|Publication number||US6366573 B1|
|Application number||US 08/863,991|
|Publication date||Apr 2, 2002|
|Filing date||May 27, 1997|
|Priority date||May 29, 1996|
|Also published as||CN1143560C, CN1198290A, DE69729049D1, DE69729049T2, EP0842589A2, EP0842589B1, WO1997046033A2, WO1997046033A3|
|Publication number||08863991, 863991, US 6366573 B1, US 6366573B1, US-B1-6366573, US6366573 B1, US6366573B1|
|Inventors||David J. Smith, Rodney W. Gibson|
|Original Assignee||U.S. Philips Corporation|
|Export Citation||BiBTeX, EndNote, RefMan|
|Patent Citations (8), Referenced by (10), Classifications (5), Legal Events (6)|
|External Links: USPTO, USPTO Assignment, Espacenet|
The present invention relates to a method of, and system for, transmitting messages and also to a primary station and a secondary station for use in the system. An example of such a system is an answer back paging system and for convenience reference will be made to an answer back paging system but it is to be understood that the teachings of the present invention can be applied to other 2-way messaging systems.
Answer back paging systems have been disclosed for example in PCT Patent Specification WO96/14716, which corresponds to U.S. Pat. No. 5,872,522. In an elementary form such a system requires a paging network controller (PNC) to arrange for a message to be transmitted to a predetermined addressee. The addressee on receiving a call is able to transmit a simple reply by way of a low power transmitter incorporated into the pager. The above mentioned Patent Specification discloses a system in which a series of messages are transmitted to respective addressees and the PNC then transmits invitations for the addressees to transmit their replies substantially simultaneously as spread spectrum signals which are de-spread at the PNC and the replies forwarded to the respective party requiring the reply. In order to avoid having to apply power control techniques in the pagers to ensure that replies are received by the PNC at comparable power levels, the PNC transmits its invitations at stepwise increasing (or decreasing) power levels and only those pagers just able to receive a respective one of the invitations transmit their replies. A feature of this known method is that relatively strict control of the received power is necessary.
An object of the present invention is to introduce more flexibility into the operation of answer back messaging systems.
According to one aspect of the present invention there is provided a method of operating a message transmission system comprising at least one primary station making transmissions on a down-link and a plurality of secondary stations making transmissions on an up-link, characterised by the primary station transmitting a control signal on the down-link inviting secondary stations wishing to make an up-link transmission to proceed, those of said secondary stations wishing to respond to said invitation making their transmissions, the primary station receiving at least some of the transmissions and analysing those of the received transmissions which are intelligible and determining in the case of those of the analysed, intelligible transmissions which of them comprise responses to messages sent previously on the down-link, acknowledging at least the responses and repeating the transmission of the control signal on the down-link.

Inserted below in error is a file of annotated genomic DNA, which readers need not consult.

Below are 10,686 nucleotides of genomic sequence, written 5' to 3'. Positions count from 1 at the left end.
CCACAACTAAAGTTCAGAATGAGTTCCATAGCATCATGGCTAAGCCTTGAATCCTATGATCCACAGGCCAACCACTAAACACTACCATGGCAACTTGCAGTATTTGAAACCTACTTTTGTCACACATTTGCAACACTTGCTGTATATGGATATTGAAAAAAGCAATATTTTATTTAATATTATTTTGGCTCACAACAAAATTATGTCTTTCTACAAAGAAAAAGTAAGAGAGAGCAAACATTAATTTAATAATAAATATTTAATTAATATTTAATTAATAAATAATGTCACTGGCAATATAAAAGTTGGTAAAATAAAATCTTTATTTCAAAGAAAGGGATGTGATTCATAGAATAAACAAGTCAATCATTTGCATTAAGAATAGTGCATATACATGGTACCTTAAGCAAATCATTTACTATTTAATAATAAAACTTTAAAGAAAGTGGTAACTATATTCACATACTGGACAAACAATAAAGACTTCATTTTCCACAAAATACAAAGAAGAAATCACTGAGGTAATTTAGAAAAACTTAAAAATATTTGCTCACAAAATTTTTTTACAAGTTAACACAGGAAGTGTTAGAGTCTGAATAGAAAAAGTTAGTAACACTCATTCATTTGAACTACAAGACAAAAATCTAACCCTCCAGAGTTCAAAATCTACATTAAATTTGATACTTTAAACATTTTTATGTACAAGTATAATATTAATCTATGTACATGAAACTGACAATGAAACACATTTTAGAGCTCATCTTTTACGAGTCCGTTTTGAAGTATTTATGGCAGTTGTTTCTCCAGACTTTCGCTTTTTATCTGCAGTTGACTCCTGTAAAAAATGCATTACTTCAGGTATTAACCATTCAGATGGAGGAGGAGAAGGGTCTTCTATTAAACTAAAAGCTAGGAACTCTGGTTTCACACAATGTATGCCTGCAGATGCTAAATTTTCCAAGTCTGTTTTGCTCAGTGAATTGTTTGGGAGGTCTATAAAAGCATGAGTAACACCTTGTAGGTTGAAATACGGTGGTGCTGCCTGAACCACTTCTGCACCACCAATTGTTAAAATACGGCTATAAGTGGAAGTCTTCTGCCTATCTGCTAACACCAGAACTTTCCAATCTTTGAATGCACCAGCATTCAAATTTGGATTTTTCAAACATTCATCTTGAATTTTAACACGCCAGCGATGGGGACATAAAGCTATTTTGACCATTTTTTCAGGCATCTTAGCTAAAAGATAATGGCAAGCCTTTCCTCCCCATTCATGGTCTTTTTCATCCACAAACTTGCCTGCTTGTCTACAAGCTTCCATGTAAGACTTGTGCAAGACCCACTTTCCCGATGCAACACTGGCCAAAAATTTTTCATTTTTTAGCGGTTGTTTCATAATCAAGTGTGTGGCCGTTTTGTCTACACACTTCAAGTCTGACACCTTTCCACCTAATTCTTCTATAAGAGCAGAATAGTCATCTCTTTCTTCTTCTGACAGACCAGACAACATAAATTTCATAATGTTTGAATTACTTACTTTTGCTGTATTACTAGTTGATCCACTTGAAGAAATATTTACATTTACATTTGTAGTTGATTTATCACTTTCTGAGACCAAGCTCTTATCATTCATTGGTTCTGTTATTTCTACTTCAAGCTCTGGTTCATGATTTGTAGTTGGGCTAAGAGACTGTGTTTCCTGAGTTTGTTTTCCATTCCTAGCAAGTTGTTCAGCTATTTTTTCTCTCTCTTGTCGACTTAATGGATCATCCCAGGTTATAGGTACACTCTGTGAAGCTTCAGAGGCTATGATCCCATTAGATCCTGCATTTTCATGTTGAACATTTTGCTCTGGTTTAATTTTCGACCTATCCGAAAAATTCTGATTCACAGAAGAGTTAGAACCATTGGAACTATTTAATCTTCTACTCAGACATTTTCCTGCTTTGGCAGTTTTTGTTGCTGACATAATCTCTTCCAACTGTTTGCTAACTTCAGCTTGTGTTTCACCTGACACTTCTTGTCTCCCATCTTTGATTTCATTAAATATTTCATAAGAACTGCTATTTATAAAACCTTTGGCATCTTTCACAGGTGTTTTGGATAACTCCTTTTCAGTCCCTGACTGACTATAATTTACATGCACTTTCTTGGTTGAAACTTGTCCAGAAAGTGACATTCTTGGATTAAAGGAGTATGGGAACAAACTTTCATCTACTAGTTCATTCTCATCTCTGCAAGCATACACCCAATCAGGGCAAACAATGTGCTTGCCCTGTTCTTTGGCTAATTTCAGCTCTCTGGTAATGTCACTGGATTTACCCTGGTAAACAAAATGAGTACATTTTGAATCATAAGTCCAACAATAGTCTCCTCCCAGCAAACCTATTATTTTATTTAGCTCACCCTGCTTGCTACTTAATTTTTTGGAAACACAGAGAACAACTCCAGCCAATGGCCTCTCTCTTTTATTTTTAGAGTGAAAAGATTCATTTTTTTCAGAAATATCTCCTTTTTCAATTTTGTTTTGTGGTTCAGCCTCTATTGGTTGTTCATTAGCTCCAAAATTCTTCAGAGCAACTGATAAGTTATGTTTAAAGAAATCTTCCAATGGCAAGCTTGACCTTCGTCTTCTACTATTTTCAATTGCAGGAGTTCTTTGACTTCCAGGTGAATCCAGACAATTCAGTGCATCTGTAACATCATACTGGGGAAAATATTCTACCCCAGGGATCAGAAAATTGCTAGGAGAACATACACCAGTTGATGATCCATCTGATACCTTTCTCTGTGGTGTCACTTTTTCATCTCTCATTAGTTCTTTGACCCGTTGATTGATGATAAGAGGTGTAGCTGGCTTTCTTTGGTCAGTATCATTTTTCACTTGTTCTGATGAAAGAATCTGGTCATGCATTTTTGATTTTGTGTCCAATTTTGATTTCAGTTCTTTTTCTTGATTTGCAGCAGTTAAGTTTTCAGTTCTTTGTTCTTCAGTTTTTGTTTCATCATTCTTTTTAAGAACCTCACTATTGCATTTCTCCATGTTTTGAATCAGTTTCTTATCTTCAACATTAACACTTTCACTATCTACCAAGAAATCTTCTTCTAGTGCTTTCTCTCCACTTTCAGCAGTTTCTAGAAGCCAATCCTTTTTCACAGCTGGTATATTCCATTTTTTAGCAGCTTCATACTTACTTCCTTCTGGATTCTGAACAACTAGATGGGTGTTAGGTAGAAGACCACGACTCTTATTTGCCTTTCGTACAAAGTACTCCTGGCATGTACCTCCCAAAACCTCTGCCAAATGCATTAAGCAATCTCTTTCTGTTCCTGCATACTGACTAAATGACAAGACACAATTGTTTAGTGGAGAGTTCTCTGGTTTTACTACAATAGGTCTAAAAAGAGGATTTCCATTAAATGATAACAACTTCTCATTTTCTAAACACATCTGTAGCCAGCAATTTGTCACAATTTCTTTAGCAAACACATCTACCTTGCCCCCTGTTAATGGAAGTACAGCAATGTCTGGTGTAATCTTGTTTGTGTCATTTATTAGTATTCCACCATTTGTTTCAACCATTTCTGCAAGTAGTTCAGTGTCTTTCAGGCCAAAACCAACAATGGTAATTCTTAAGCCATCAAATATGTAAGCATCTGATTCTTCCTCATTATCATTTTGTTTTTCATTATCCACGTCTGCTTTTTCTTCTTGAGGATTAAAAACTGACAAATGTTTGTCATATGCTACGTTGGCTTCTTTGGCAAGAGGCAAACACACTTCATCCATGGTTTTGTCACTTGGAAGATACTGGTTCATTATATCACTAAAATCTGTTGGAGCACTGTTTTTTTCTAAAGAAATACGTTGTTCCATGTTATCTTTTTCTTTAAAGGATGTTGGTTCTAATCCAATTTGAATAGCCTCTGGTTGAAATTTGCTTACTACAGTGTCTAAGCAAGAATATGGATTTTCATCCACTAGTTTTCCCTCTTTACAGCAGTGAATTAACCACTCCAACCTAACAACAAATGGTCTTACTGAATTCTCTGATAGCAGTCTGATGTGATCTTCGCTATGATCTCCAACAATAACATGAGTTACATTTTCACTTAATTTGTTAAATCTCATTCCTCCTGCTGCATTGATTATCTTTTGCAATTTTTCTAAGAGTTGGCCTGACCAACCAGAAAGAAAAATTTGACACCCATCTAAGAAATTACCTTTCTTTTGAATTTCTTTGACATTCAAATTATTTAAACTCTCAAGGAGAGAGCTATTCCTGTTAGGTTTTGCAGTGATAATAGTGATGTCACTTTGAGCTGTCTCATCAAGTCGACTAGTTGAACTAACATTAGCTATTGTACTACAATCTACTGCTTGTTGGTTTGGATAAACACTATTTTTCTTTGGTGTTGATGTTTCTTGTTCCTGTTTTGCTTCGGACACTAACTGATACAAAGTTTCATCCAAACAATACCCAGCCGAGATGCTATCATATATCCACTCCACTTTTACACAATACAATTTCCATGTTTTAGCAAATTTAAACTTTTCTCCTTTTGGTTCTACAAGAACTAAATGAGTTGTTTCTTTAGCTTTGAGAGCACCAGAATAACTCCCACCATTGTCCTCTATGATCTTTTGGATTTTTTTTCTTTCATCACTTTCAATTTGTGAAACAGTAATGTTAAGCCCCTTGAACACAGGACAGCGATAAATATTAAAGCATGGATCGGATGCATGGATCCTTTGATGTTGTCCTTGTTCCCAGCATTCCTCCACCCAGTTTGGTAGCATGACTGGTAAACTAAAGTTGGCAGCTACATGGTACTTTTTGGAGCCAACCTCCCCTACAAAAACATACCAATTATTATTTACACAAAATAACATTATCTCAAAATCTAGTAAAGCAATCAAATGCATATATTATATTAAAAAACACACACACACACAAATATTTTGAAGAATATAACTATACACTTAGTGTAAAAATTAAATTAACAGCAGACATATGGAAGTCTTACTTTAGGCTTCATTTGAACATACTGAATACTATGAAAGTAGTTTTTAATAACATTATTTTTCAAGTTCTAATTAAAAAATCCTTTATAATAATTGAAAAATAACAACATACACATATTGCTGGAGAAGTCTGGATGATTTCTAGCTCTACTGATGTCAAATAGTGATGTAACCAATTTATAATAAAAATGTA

The transmissions on the up-link may comprise responses to messages sent on the down-link and/or requests for a service. These transmissions may be in the form of CDMA signals transmitted substantially simultaneously.
According to a second aspect of the present invention there is provided a method of operating a message transmission system, comprising a primary station transmitting messages to a plurality of secondary stations on a down-link, the primary station inviting the secondary stations to transmit their responses on an up-link, the primary station analysing the responses received from the up-link and acknowledging receipt of those responses which were analysed successfully, the primary station determining which messages have been responded to and repeating the invitation to those secondary stations whose responses have not been acknowledged to transmit/re-transmit their responses on the up-link.
According to a third aspect of the present invention there is provided a message transmission system comprising at least one primary station and a plurality of secondary stations, the primary station having means for compiling messages to be sent on a down-link to the secondary stations, means for transmitting a signal on the down-link inviting the secondary stations to transmit responses to the messages on an up-link, means for receiving and analysing the responses, means for acknowledging receipt of responses which were analysed successfully, means for determining which of the transmitted messages have been responded to and repeating the invitation to the secondary stations whose responses have not been acknowledged to transmit/re-transmit their responses, and each of the secondary stations having means for receiving transmissions on the down-link, means for determining if any one of the messages is addressed to it, means for receiving the invitation message from the down-link, means for transmitting a response to a message addressed to the secondary station on an up-link, and means responsive to not receiving an acknowledgement of its response for repeating the transmission of the response when invited to do so.